The world has changed, and our lives have been affected by COVID-19 in many different ways. The pandemic is stressful and physically and mentally exhausting. It affects older people differently than the younger generations. Seniors are more likely to have dire outcomes from the virus especially with their inability to be with family and friends, and the restrictions that do not allow them to go out and do the things they love to do with other people. The effects are compounded for any older person who does not have access to technology platforms like Zoom, FaceTime or limited access to phone calls. The absence of social contact creates isolation, loneliness and depression, especially among seniors.

Seniors also experience a fair amount of ageism. Even if they don’t say it out loud, some people think that older people don’t matter because they will die soon anyway. That is wrong! Age is just a number. Ageing does not prevent any of us from leading fulfilling lives. Seniors continue to contribute to the community, and we can all benefit from their wisdom, friendship and experience.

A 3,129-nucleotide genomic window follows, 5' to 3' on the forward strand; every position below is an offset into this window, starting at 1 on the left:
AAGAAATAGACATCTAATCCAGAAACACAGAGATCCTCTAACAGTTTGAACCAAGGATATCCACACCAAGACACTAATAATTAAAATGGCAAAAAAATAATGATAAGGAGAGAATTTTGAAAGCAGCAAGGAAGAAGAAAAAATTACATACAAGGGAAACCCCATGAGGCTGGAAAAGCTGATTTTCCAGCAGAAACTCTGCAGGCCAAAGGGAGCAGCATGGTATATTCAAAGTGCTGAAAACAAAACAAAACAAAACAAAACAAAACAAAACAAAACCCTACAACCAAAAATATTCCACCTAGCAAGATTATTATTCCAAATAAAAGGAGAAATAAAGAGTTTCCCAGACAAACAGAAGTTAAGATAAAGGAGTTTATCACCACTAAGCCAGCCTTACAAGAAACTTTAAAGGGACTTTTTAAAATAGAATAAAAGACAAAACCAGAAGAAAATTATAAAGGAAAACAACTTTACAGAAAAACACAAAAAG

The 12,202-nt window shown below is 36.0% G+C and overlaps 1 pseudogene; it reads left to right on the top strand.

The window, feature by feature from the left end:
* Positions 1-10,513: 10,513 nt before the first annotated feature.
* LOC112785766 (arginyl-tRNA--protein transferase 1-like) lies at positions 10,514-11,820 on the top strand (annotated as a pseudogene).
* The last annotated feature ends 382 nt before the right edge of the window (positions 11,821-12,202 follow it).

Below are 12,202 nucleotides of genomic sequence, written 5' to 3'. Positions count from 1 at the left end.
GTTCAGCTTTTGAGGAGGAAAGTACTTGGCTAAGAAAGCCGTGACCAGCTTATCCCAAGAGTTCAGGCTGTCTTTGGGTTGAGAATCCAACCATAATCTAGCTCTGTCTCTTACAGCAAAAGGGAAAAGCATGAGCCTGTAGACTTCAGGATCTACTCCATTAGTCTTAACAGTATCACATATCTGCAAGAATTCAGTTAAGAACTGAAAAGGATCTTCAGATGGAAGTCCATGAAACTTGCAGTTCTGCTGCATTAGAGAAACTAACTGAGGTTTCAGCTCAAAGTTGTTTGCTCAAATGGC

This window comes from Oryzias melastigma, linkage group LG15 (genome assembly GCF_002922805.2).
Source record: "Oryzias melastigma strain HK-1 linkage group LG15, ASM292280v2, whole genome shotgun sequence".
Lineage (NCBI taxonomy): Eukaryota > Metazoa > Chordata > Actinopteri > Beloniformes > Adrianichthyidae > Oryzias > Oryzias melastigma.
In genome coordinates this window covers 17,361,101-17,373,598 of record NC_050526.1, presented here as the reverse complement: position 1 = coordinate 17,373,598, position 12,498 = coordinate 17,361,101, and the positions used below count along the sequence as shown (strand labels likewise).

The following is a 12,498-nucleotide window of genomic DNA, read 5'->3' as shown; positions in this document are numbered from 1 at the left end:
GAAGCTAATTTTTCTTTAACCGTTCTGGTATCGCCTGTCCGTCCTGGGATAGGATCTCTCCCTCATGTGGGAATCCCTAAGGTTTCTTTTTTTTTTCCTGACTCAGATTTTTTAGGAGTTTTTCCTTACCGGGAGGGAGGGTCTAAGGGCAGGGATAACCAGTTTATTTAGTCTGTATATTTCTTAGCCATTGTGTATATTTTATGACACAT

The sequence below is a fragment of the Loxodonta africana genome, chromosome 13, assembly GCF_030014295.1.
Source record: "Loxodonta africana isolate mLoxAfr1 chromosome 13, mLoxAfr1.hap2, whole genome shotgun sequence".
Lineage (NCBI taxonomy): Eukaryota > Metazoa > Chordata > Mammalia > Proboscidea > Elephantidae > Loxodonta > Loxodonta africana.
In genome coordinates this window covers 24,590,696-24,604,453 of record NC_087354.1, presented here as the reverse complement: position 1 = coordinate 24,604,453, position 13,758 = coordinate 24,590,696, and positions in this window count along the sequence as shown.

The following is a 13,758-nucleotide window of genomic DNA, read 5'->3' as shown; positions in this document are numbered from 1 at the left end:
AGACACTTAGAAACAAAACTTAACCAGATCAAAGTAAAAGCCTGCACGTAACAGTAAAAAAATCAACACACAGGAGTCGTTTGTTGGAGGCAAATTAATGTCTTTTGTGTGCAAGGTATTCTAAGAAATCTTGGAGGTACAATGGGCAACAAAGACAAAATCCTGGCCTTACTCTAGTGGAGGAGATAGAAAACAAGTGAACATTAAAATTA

During COVID-19, SIA has remained resilient. With COVID-19 restrictions in place, all SIA indoor activities and social activities were interrupted, if not cancelled. We have accepted that things will change; we must adapt. However, we do have a choice on how we react to change. We chose to manage it instead of letting the change control us. We pivoted!